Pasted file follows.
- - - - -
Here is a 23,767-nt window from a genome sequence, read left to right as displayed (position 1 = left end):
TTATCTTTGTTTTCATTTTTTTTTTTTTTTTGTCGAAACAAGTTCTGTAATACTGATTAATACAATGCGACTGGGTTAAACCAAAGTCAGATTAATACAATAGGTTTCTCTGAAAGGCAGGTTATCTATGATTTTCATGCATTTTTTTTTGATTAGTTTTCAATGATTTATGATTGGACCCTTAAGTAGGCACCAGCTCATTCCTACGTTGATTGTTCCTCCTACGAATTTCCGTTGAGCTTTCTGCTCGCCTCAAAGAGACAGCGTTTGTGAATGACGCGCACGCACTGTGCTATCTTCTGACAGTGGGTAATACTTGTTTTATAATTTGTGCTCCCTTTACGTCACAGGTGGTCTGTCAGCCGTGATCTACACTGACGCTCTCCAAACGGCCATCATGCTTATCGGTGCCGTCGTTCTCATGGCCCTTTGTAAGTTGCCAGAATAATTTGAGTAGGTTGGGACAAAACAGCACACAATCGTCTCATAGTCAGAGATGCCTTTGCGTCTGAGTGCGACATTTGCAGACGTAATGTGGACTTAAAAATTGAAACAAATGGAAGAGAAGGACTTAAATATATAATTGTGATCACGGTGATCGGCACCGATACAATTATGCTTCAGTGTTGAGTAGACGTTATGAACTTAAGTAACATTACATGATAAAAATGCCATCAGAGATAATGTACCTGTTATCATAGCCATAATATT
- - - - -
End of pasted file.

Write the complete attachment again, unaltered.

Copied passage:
Here is a 23,767-nt window from a genome sequence, read left to right as displayed (position 1 = left end):
TTATCTTTGTTTTCATTTTTTTTTTTTTTTTGTCGAAACAAGTTCTGTAATACTGATTAATACAATGCGACTGGGTTAAACCAAAGTCAGATTAATACAATAGGTTTCTCTGAAAGGCAGGTTATCTATGATTTTCATGCATTTTTTTTTGATTAGTTTTCAATGATTTATGATTGGACCCTTAAGTAGGCACCAGCTCATTCCTACGTTGATTGTTCCTCCTACGAATTTCCGTTGAGCTTTCTGCTCGCCTCAAAGAGACAGCGTTTGTGAATGACGCGCACGCACTGTGCTATCTTCTGACAGTGGGTAATACTTGTTTTATAATTTGTGCTCCCTTTACGTCACAGGTGGTCTGTCAGCCGTGATCTACACTGACGCTCTCCAAACGGCCATCATGCTTATCGGTGCCGTCGTTCTCATGGCCCTTTGTAAGTTGCCAGAATAATTTGAGTAGGTTGGGACAAAACAGCACACAATCGTCTCATAGTCAGAGATGCCTTTGCGTCTGAGTGCGACATTTGCAGACGTAATGTGGACTTAAAAATTGAAACAAATGGAAGAGAAGGACTTAAATATATAATTGTGATCACGGTGATCGGCACCGATACAATTATGCTTCAGTGTTGAGTAGACGTTATGAACTTAAGTAACATTACATGATAAAAATGCCATCAGAGATAATGTACCTGTTATCATAGCCATAATATT